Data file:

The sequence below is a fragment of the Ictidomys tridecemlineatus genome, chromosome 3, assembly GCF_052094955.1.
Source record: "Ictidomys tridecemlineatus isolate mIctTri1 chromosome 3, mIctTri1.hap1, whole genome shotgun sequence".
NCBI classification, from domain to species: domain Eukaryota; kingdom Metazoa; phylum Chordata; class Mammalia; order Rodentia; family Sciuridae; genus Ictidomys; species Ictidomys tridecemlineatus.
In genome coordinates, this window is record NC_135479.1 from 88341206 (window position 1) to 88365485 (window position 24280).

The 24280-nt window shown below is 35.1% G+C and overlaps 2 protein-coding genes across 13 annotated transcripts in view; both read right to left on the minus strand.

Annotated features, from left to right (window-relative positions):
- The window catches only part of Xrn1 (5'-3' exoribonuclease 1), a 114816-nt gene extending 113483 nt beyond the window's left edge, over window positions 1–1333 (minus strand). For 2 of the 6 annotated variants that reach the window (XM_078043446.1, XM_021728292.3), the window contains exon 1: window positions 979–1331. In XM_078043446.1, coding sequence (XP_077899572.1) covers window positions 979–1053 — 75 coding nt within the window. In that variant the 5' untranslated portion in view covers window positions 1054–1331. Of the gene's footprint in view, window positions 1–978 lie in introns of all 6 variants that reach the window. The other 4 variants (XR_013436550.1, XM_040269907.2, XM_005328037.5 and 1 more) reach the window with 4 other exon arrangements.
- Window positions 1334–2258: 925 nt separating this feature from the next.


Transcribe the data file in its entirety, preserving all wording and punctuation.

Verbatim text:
The sequence below is a fragment of the Ictidomys tridecemlineatus genome, chromosome 3, assembly GCF_052094955.1.
Source record: "Ictidomys tridecemlineatus isolate mIctTri1 chromosome 3, mIctTri1.hap1, whole genome shotgun sequence".
NCBI classification, from domain to species: domain Eukaryota; kingdom Metazoa; phylum Chordata; class Mammalia; order Rodentia; family Sciuridae; genus Ictidomys; species Ictidomys tridecemlineatus.
In genome coordinates, this window is record NC_135479.1 from 88341206 (window position 1) to 88365485 (window position 24280).

The 24280-nt window shown below is 35.1% G+C and overlaps 2 protein-coding genes across 13 annotated transcripts in view; both read right to left on the minus strand.

Annotated features, from left to right (window-relative positions):
- The window catches only part of Xrn1 (5'-3' exoribonuclease 1), a 114816-nt gene extending 113483 nt beyond the window's left edge, over window positions 1–1333 (minus strand). For 2 of the 6 annotated variants that reach the window (XM_078043446.1, XM_021728292.3), the window contains exon 1: window positions 979–1331. In XM_078043446.1, coding sequence (XP_077899572.1) covers window positions 979–1053 — 75 coding nt within the window. In that variant the 5' untranslated portion in view covers window positions 1054–1331. Of the gene's footprint in view, window positions 1–978 lie in introns of all 6 variants that reach the window. The other 4 variants (XR_013436550.1, XM_040269907.2, XM_005328037.5 and 1 more) reach the window with 4 other exon arrangements.
- Window positions 1334–2258: 925 nt separating this feature from the next.